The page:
Typhoid Mary on my mind: Coronavirus reveals thin safety net for gig workers
Many people are choosing to work from home in order to minimize their exposure to the novel coronavirus. That’s not an option for the many gig workers who say low wages mean they have to keep working.
Jason Reeves drives for DoorDash, in Seattle. He picks up meals for people from restaurants.
Recently, he traveled on personal business, and when he came back in early February, he had cold like symptoms. He stopped working for a while. But eventually, he faced a dilemma.
“I’m sick," he recalled thinking, "But I still need money. And I still need to be able to pay these bills. And I hate to say it, I had to go out and expose people to what I had,” which he believes was just a cold. After all, he didn’t have a cough, or shortness of breath. But now, with all the news swirling around about coronavirus, he’s been second guessing himself.
Lately, he's been thinking about Typhoid Mary. A cook who unknowingly spread typhoid across New York City in the early 1900s. “I’m wondering, could I be a 'Typhoid Jason?' Or a 'Coronavirus Jason?'” he asked.
Most gig platform companies advise their workers to stay home, if they feel sick. But if you’re not working, you don’t get paid, even if the reason you’re not working is the coronavirus.
A lot of gig workers tell me they like their jobs. Whether they walk dogs, deliver meals, repair homes, or do your shopping , gig workers choose these jobs because they can be their own boss and set their own hours. But sometimes that means they don’t take care of themselves.
“I haven’t been to the doctor in three years," said Reeves. "I don’t have insurance. So, I don’t even think about it.”
Gig jobs offer freedom and flexibility. But this illness highlights the cost of that freedom. And labor activists are highlighting that.
At a gathering of gig workers at a crowded café just south of downtown Seattle, Rachel Lauter, executive director of Working Washington, took the stage.
“First, let me say I know coronavirus is on a lot of people’s minds today," Lauter began. "There’s a lot at stake here for workers, and especially gig workers.”
Lauter was on stage to announce the launch of Working Washington's campaign to demand higher wages for gig workers. She built her opening speech around the coronavirus.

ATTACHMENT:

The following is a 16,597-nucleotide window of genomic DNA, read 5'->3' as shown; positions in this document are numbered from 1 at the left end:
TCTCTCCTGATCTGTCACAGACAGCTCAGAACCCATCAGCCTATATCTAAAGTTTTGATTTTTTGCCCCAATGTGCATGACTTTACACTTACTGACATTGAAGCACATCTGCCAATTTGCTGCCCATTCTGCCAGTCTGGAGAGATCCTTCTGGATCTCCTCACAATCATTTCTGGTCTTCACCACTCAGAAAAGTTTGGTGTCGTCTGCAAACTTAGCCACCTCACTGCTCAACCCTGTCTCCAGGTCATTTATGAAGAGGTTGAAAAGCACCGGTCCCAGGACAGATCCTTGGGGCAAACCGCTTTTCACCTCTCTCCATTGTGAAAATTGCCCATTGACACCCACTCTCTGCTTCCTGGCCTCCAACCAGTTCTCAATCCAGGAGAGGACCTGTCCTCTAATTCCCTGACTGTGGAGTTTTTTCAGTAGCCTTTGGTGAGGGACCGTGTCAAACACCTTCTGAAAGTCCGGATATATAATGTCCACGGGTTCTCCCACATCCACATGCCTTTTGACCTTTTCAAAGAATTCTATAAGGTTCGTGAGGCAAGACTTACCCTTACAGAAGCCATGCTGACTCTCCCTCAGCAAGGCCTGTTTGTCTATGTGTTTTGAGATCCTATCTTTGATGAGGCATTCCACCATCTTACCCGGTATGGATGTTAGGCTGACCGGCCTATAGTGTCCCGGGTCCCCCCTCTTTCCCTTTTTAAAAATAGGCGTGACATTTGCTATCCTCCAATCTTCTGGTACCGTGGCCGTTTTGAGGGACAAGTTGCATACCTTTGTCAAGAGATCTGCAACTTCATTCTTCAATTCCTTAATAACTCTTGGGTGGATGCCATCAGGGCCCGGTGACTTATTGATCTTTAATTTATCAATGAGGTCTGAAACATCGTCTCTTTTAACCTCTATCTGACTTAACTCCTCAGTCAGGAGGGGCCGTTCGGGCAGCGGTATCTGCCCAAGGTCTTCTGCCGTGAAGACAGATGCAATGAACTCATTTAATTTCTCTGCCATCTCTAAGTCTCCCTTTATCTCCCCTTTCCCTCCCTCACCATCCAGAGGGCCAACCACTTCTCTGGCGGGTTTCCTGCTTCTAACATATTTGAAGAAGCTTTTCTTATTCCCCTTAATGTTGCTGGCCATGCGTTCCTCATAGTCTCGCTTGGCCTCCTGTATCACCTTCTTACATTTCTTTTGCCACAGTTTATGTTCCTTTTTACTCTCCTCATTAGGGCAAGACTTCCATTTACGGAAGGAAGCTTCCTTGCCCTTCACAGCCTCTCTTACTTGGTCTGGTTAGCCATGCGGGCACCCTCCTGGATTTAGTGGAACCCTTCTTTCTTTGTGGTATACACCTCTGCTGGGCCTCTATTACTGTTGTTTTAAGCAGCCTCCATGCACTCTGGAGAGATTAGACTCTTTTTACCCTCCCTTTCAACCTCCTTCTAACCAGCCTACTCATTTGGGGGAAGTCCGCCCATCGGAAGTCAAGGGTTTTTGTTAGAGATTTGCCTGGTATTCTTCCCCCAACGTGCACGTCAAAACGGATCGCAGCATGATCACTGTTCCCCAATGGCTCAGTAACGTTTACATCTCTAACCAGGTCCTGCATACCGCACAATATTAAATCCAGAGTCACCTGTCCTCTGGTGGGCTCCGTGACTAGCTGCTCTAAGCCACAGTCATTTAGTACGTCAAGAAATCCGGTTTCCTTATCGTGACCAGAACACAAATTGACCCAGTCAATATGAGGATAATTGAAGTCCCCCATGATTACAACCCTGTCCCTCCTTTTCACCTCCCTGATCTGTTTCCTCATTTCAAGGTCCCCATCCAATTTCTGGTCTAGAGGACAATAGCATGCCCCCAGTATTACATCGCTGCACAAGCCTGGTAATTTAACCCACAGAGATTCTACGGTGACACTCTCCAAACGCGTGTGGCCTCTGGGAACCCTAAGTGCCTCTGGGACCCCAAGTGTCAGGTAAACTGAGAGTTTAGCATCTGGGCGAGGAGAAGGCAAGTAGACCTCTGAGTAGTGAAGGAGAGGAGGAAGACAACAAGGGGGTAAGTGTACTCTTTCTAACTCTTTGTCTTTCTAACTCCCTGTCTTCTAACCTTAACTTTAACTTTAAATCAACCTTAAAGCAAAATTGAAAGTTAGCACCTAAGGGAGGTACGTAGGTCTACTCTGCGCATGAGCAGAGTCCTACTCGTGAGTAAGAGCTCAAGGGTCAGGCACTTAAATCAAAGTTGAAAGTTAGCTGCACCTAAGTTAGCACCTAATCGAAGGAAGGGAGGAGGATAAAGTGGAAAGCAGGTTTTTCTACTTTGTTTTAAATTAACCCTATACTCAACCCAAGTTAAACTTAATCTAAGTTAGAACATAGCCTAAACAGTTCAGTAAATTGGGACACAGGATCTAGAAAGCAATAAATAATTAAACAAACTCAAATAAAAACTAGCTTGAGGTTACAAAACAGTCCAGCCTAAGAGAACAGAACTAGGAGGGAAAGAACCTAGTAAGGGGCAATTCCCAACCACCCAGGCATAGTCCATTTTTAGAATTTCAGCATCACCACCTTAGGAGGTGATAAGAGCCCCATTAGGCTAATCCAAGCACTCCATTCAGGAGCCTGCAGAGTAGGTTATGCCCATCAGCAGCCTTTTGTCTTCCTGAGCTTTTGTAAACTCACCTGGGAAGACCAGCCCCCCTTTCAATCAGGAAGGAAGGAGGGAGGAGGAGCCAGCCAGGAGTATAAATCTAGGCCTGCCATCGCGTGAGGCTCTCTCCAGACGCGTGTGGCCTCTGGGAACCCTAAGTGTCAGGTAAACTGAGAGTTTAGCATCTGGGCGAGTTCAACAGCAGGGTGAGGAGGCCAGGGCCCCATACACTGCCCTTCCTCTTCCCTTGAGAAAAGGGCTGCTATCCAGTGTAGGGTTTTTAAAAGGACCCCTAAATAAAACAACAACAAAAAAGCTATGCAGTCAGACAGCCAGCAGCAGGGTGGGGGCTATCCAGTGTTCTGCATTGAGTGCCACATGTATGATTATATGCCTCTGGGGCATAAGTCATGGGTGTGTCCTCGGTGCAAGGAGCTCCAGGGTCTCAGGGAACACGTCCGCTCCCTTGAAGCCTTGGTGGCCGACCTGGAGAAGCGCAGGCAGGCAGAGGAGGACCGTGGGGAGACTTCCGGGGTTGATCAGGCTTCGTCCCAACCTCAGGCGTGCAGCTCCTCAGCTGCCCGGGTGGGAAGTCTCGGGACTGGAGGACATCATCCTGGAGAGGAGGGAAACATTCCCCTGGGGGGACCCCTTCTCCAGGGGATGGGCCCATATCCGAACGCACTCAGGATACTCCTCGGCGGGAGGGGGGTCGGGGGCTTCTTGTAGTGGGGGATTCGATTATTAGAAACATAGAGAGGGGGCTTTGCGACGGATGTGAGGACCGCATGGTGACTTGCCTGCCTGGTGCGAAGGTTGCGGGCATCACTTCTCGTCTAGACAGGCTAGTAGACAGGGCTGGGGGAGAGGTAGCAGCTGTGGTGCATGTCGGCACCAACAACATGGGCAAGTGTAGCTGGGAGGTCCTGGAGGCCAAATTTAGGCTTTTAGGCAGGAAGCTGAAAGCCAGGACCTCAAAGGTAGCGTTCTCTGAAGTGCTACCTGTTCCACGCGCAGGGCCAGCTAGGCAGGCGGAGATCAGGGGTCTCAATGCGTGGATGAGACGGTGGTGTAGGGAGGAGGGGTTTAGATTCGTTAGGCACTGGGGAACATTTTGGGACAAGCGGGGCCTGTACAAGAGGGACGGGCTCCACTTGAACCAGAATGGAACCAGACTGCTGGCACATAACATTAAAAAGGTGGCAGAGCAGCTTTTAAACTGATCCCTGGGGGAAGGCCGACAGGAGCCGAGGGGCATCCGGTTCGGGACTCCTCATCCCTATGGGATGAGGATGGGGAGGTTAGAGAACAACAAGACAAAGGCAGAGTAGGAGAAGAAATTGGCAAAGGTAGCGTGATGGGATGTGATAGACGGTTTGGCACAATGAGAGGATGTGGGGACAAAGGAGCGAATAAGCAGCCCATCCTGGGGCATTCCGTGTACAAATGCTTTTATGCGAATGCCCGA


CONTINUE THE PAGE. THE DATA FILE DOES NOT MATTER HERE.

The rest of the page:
“Many workers aren’t able to prioritize their health," she said. "They don’t get to take the time off if they’re sick. They don’t get paid sick days.”
That group's trying to raise worker wages, so workers can afford time off for illnesses like the coronavirus. Meanwhile, at Seattle City Hall, Councilmember Theresa Mosqueda has another idea. It involves a Seattle law that guarantees paid sick days to employees.
The law was designed to keep sick workers out of restaurants. But Mosqueda says the gig workers who actually deliver food are not covered.
She wants to change that.
“One of the things we’re looking at is expanding who can access paid 'sick and safe leave,'" she said. "Perhaps what we need is a larger insurance pool, that you can imagine workers and employers paying into, very similar to a system that we currently have with workers' compensation.”
These two strategies, guaranteeing a minimum wage and adding sick leave benefits, would make gig workers more like traditional employees. That approach alarms Mark Harmsworth. He’s a former state legislator, now with the Washington Policy Center, a conservative think tank.
Harmsworth said programs that offer costly new benefits would harm gig workers, because those same workers would end up paying for them. Or, he said, the employer would eat the cost, and that reduces the number of jobs available. Either way, he said, it’s bad.
But Jason Reeves believes that paying gig workers more, so they can afford time off, is a worth a shot.
“At the very minimum, it would give us more options to seek out health care on our own time,” he said.
Our economy is highly dependent on gig workers. And the coronavirus has thrown a microscope on how little protection they have.